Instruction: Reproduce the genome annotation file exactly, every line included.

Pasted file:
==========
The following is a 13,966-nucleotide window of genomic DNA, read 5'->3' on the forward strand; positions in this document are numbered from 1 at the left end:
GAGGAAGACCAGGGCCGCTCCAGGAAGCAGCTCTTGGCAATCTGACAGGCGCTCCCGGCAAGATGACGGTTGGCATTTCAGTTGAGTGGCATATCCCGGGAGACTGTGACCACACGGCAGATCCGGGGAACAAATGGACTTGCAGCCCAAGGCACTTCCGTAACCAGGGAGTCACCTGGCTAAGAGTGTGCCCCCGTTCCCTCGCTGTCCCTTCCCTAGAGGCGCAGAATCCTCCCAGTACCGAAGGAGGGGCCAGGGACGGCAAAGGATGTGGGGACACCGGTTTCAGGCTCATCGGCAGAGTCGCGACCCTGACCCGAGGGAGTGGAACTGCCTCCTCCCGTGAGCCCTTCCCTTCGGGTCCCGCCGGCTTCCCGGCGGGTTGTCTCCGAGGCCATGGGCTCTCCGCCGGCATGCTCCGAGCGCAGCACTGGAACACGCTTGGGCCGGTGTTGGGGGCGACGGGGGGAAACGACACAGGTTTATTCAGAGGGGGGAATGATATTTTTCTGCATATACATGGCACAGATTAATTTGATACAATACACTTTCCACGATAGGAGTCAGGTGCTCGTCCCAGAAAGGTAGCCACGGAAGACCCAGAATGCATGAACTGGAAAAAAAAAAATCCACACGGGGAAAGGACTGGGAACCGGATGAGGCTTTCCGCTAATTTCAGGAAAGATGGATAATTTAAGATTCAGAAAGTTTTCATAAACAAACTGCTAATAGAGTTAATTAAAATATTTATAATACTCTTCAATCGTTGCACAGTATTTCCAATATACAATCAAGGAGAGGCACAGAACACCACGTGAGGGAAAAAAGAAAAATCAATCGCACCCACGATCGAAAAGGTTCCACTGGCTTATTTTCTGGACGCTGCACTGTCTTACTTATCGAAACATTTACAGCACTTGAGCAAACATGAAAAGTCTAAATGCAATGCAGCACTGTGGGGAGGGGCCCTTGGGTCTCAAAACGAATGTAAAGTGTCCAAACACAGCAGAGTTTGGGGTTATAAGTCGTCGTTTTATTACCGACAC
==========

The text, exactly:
The following is a 13,966-nucleotide window of genomic DNA, read 5'->3' on the forward strand; positions in this document are numbered from 1 at the left end:
GAGGAAGACCAGGGCCGCTCCAGGAAGCAGCTCTTGGCAATCTGACAGGCGCTCCCGGCAAGATGACGGTTGGCATTTCAGTTGAGTGGCATATCCCGGGAGACTGTGACCACACGGCAGATCCGGGGAACAAATGGACTTGCAGCCCAAGGCACTTCCGTAACCAGGGAGTCACCTGGCTAAGAGTGTGCCCCCGTTCCCTCGCTGTCCCTTCCCTAGAGGCGCAGAATCCTCCCAGTACCGAAGGAGGGGCCAGGGACGGCAAAGGATGTGGGGACACCGGTTTCAGGCTCATCGGCAGAGTCGCGACCCTGACCCGAGGGAGTGGAACTGCCTCCTCCCGTGAGCCCTTCCCTTCGGGTCCCGCCGGCTTCCCGGCGGGTTGTCTCCGAGGCCATGGGCTCTCCGCCGGCATGCTCCGAGCGCAGCACTGGAACACGCTTGGGCCGGTGTTGGGGGCGACGGGGGGAAACGACACAGGTTTATTCAGAGGGGGGAATGATATTTTTCTGCATATACATGGCACAGATTAATTTGATACAATACACTTTCCACGATAGGAGTCAGGTGCTCGTCCCAGAAAGGTAGCCACGGAAGACCCAGAATGCATGAACTGGAAAAAAAAAAATCCACACGGGGAAAGGACTGGGAACCGGATGAGGCTTTCCGCTAATTTCAGGAAAGATGGATAATTTAAGATTCAGAAAGTTTTCATAAACAAACTGCTAATAGAGTTAATTAAAATATTTATAATACTCTTCAATCGTTGCACAGTATTTCCAATATACAATCAAGGAGAGGCACAGAACACCACGTGAGGGAAAAAAGAAAAATCAATCGCACCCACGATCGAAAAGGTTCCACTGGCTTATTTTCTGGACGCTGCACTGTCTTACTTATCGAAACATTTACAGCACTTGAGCAAACATGAAAAGTCTAAATGCAATGCAGCACTGTGGGGAGGGGCCCTTGGGTCTCAAAACGAATGTAAAGTGTCCAAACACAGCAGAGTTTGGGGTTATAAGTCGTCGTTTTATTACCGACAC